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Fusion energy is dirty

by Enthalpy
Tags: dirty, energy, fusion
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Joseph Chikva
#19
Jun16-11, 01:37 AM
P: 202
Quote Quote by westfield View Post
Isn't it rather unfair to brand fusion power in general as "dirty" while only referring to tokamak designs?

Correct me if I'm mistaken as I'm not up on the very latest in fusion power research but at this point in time we really cannot say with any certainty which design\s will prove to be practical for fusion power production, let alone which technology\s will end up being commercially viable.

So it's a little premature to make such pronouncements and call for an end to research isn't it? Doesn't seem very scientific at all.
Regardless the design more easy for realization D-T reaction requires neutron multiplying; its 14.1MeV neutron flux produces secondary radiation of first wall and support structures.
We already know that.
But as mentioned here those threats are much lower in comparison with existing fission reactors.
And instead of long-live high radioactivity wastes we will have lower quantity of short-live lower radioactivity.
Also fusion reactors will be less dangerous in case of accident if we take into account that fuel loading in fission reactors has a few years reserve and wastes also remain there till further reloading vs. in fusion reactor only current load of much less radioactive fuel is required and practically no wastes.
And so by realization fusion we can achieve the new much higher standard of industrial safety.

Renewable are not competitive to fusion as I mentioned earlier. Also wide usage of renewables would impact environment while fusion or fission reactors impact only in case of accidents.
Khashishi
#20
Jun16-11, 01:41 PM
P: 887
The difference is that with fusion, the radioactivity will be gone in a few years, while with fission, you will still have radioactivity left over when the sun consumes the Earth.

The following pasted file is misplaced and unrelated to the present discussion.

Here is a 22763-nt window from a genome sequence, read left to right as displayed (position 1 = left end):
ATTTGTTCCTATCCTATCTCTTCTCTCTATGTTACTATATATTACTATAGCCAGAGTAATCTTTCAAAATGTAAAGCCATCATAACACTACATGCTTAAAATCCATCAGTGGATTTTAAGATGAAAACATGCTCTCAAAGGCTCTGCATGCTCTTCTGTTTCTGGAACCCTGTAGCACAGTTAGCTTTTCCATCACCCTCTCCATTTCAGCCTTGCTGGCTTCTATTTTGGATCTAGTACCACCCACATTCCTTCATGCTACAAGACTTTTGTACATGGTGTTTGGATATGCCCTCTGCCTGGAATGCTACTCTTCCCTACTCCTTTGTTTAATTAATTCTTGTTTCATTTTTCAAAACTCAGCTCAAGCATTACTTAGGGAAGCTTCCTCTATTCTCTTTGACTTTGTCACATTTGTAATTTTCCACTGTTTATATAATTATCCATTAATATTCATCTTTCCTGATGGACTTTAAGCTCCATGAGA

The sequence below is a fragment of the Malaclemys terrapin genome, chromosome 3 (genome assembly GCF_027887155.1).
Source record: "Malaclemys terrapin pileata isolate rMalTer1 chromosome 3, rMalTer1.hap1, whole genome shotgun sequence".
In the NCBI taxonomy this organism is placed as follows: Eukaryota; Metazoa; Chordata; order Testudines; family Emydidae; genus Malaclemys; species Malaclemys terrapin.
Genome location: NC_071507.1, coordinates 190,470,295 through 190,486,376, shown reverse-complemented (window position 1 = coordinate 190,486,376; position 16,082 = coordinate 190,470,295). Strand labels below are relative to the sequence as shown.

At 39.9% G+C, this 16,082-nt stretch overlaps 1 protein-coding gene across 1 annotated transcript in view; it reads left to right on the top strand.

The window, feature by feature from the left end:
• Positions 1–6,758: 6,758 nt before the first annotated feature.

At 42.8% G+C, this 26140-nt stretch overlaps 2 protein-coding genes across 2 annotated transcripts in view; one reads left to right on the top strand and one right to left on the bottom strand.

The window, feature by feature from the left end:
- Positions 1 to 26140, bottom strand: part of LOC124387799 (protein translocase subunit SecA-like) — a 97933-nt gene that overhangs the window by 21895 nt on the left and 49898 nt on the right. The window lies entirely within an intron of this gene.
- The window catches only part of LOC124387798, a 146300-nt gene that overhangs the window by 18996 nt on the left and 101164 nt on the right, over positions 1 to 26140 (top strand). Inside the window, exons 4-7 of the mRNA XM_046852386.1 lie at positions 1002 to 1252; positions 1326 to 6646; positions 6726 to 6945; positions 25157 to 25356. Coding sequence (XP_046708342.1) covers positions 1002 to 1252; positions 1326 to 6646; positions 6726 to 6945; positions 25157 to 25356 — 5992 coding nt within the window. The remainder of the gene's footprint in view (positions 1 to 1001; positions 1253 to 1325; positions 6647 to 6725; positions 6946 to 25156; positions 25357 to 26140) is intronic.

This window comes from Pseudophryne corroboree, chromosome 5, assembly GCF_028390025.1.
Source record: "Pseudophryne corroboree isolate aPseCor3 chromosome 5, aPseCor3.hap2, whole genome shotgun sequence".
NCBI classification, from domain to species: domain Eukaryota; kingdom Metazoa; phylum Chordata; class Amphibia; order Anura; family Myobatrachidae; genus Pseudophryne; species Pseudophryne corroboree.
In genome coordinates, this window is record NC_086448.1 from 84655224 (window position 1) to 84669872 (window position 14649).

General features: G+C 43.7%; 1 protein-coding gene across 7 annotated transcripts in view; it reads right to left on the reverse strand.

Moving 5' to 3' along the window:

Possibly, one of the alternative fusion devices will eventually use B11 + H reaction, which won't produce neutrons. But this seems pretty distant.
Joseph Chikva
#21
Jun16-11, 02:08 PM
P: 202
Quote Quote by Khashishi View Post
Possibly, one of the alternative fusion devices will eventually use B11 + H reaction, which won't produce neutrons. But this seems pretty distant.
D+He3 gives 18.3MeV having cross section resonance at 250keV
p+B11 about 9MeV and resonance at 500keV
But yes - B11 is more available than He3
Enthalpy
#22
Jun17-11, 12:24 PM
P: 661
About production of tritium by uranium reactors, please refer to the other thread:
http://www.physicsforums.com/showthread.php?t=422576
Fission produces much heat and little tritium (limited by the absolute maximum number of neutrons), using this tritium in a fusion reactor would add very little electricity to what the uranium reactors already produce - hence not worth it.

That's why people want to regenerate tritium at tokamaks, using lithium blankets.

These blankets need neutron multiplication because of a simple neutron bookkeeping problem.

Hence neutron multiplication by lead, which is dirty - the subject of the present thread.

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Lead blankets were used against gamma rays, but aren't the natural choice against neutrons. 14MeV neutrons aren't as widely studied as fission neutrons or as thermal neutrons. Hence the PhD thesis by Peter Reimer, in 2002 - not so old.

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I took here two examples only of radionuclides produced in these blankets. For instance 204Tl would have a longer life. Compare with 131I which has 8 days half-life and is enough of a problem, so a quick decay isn't a good excuse.

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Aneutronic fusion is completely out of reach of tokamaks for now, as is D-D. They may exist in encyclopaedia and courses, but tokamak researchers don't even indicate a number of centuries to harness these reactions. Sorry for the nice dreams.

Laser inertial fusion doesn't publish much about using such reactions, but Z-striction does, yes. Though, I'm very cautious about the Z-machine's results, because exploring electricity production is not its aim, and because people there seem to like sensational results.

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ITER is sold to the public as "limitless and clean energy" and this doesn't fit with the huge radioactivity (not just "its own difficulties": please check the activity produced, it's equal to a uranium reactor!) produced when regenerating the lacking tritium.
Joseph Chikva
#23
Jun17-11, 12:57 PM
P: 202
Quote Quote by Enthalpy View Post
About production of tritium by uranium reactors, please refer to the other thread:
http://www.physicsforums.com/showthread.php?t=422576
Fission produces much heat and little tritium (limited by the absolute maximum number of neutrons), using this tritium in a fusion reactor would add very little electricity to what the uranium reactors already produce - hence not worth it.